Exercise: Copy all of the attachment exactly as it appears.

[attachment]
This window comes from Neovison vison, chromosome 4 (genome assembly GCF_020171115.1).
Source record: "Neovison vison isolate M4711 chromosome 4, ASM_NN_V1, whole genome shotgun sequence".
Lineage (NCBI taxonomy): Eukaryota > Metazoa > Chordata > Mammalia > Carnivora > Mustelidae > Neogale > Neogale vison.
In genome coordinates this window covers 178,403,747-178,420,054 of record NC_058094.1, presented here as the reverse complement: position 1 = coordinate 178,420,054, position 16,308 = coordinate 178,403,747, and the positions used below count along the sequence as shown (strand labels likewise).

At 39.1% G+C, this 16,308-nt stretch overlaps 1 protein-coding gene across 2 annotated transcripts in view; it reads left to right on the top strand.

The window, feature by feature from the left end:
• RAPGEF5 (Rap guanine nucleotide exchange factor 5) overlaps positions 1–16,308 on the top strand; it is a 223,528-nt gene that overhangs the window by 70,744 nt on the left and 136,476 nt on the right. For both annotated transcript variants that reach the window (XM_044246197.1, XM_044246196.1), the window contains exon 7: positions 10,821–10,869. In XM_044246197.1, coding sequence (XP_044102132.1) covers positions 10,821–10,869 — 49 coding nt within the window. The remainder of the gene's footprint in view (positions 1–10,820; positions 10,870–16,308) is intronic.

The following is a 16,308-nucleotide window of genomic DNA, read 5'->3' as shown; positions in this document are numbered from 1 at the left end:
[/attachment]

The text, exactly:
This window comes from Neovison vison, chromosome 4 (genome assembly GCF_020171115.1).
Source record: "Neovison vison isolate M4711 chromosome 4, ASM_NN_V1, whole genome shotgun sequence".
Lineage (NCBI taxonomy): Eukaryota > Metazoa > Chordata > Mammalia > Carnivora > Mustelidae > Neogale > Neogale vison.
In genome coordinates this window covers 178,403,747-178,420,054 of record NC_058094.1, presented here as the reverse complement: position 1 = coordinate 178,420,054, position 16,308 = coordinate 178,403,747, and the positions used below count along the sequence as shown (strand labels likewise).

At 39.1% G+C, this 16,308-nt stretch overlaps 1 protein-coding gene across 2 annotated transcripts in view; it reads left to right on the top strand.

The window, feature by feature from the left end:
• RAPGEF5 (Rap guanine nucleotide exchange factor 5) overlaps positions 1–16,308 on the top strand; it is a 223,528-nt gene that overhangs the window by 70,744 nt on the left and 136,476 nt on the right. For both annotated transcript variants that reach the window (XM_044246197.1, XM_044246196.1), the window contains exon 7: positions 10,821–10,869. In XM_044246197.1, coding sequence (XP_044102132.1) covers positions 10,821–10,869 — 49 coding nt within the window. The remainder of the gene's footprint in view (positions 1–10,820; positions 10,870–16,308) is intronic.

The following is a 16,308-nucleotide window of genomic DNA, read 5'->3' as shown; positions in this document are numbered from 1 at the left end: